How Long Does Frozen Meat Last? How to Safely Store Meat

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Hosting a backyard bash full of flavorful grilling recipes or throwing together a hearty family dinner can be a cinch if you’ve got protein options in your freezer. Plus, buying meat in bulk and freezing some for later = major savings. But if that ribeye has been in your freezer for a while, you might be wondering: How long does frozen meat last?

According to the USDA, frozen foods are safe to eat indefinitely. But just because something is ok to consume doesn’t mean it will still taste delicious after years in a deep freeze. Here’s how it works: Zero-degree temps (and below) inactivate any bacteria, yeasts or molds and prevent harmful microorganisms from growing. Frozen foods, however, will decrease in quality (think: taste, texture, color, etc.) over time, especially if they are loosely wrapped or frozen slowly. So while you won’t get sick from your months-old frozen steak, it might not make for the juiciest cut.

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We put together guidelines based on recommendations from the FDA for how long to store all types of meat in the freezer. And when it comes time to thaw that prized piece, be sure to defrost meat safely for the healthiest — and tastiest — result.

*The graphic above illustrates our Chief Food Director’s professional opinion on frozen meat quality over time, which may suggest shorter freezing time than the FDA’s recommended time outlined below.

How do I store meat in the freezer?

First, make sure that you’re freezing meat — and all other foods — at a temperature of 0° Fahrenheit or lower. This is the temp that keeps food safe. It’s fine to freeze meat in its original packaging, but if you’re planning to keep it in your freezer for longer than two months the FDA recommends that you switch to heavy-duty packaging like foil, plastic wrap or freezer paper. You can seal protein inside an airtight plastic bag, too. Lock in freshness using one of our top-tested, best vacuum sealers.

How long does frozen meat last?


Whole chickens and turkeys can last up to a year in the freezer. Turkey or chicken breasts, thighs, or wings should be consumed within nine months, while giblets should be kept no longer than three to four months.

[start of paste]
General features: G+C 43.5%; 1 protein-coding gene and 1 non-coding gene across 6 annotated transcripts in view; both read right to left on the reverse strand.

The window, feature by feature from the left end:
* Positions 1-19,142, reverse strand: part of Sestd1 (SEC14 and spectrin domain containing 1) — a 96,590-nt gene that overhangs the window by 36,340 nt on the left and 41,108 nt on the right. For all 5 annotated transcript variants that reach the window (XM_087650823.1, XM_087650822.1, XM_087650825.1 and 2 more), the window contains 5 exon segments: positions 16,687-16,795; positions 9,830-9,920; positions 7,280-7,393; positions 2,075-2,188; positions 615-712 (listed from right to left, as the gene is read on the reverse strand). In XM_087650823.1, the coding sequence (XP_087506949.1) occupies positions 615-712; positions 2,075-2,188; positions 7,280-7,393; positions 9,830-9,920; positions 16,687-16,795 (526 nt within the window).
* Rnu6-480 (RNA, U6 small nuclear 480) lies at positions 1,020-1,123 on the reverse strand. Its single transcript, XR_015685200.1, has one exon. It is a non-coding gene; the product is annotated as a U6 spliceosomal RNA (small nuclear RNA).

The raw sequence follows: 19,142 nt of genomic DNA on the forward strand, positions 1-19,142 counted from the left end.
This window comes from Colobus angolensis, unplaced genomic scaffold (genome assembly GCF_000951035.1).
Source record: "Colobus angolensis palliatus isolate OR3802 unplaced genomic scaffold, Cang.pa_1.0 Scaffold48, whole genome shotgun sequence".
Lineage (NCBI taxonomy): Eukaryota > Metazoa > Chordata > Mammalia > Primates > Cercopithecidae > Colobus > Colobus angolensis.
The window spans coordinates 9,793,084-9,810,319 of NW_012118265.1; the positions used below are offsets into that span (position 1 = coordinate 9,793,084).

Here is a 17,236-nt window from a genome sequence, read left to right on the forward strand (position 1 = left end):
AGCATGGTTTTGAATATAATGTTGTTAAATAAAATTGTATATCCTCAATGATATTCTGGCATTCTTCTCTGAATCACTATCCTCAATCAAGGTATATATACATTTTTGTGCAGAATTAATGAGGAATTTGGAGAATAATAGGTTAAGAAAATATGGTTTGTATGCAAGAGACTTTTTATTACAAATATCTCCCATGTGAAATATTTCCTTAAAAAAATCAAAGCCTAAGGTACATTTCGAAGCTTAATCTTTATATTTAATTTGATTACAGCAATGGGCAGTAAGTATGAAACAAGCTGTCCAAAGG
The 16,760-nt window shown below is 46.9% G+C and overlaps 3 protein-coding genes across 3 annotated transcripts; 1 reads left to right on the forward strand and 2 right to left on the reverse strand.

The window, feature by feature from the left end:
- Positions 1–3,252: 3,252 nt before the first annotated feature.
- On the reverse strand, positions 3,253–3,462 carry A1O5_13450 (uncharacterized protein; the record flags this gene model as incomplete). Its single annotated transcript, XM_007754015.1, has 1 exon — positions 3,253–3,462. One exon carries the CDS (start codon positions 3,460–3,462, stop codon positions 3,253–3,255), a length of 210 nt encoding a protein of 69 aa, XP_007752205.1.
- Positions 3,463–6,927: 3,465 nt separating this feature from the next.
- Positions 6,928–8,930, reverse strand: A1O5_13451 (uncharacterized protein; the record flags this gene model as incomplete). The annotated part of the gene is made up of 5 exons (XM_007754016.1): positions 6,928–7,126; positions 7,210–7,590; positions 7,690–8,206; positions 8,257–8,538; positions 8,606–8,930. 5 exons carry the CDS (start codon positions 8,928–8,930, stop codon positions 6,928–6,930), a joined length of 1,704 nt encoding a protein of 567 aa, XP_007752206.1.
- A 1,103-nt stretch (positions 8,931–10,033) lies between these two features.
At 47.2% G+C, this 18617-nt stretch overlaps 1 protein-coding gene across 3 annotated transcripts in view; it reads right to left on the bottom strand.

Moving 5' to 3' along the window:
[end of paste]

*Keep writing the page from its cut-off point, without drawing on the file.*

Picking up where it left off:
Beef, Veal, & Lamb

Raw steaks can be kept in the freezer for six to 12 months. Chops last four to six months while roasts can be frozen for up to a year.


Uncooked pork has similar freezer guidelines to beef: Chops last four to six months in the freezer, while roasts can be frozen for up to a year. Processed pork, such as bacon, sausage, hot dogs, ham, and lunch meats, should not be kept in the freezer for longer than one to two months.

Fish & Seafood

Lean fish can last six to eight months in the freezer while fatty fish only lasts two to three months.

Not sure if your fish is lean or fatty? Common lean fish include bass, cod, tuna and tilapia, while fatty fish include mackerel, salmon and sardines.

Other fresh seafood such as shrimp, scallops, crawfish, and squid should last three to six months in the freezer.

Ground Meat

Ground beef, turkey, lamb, or veal will preserve their quality in the freezer for three to four months. (The same goes for hamburger meat!)

Cooked & Leftover Meat

Looking to save that leftover turkey? Cooked meat doesn’t maintain its quality in the freezer for as long as raw meat does: Cooked poultry and fish can be kept in the freezer for four to six months, while beef, veal, lamb and pork shouldn’t be kept for longer than two to three months.

Hannah Jeon is an Associate Commerce Editor at Prevention, where she covers expert-driven commerce content for all things health, beauty, and wellness. Previously the Editorial Assistant at Good Housekeeping, she earned her bachelor’s degree in creative writing and psychology from Johns Hopkins University. When she’s not on the hunt for all the best products online, you can often find her trying out new food spots in New York City or clicking away behind a camera.

Samantha (she/her) is an Assistant Editor in the Good Housekeeping Test Kitchen, where she writes about tasty recipes, must-try food products and top-tested secrets for home cooking success. She has taste-tasted hundreds of products and recipes since joining GH in 2020 (tough job!). A graduate of Fordham University, she considers the kitchen to be her happiest place.

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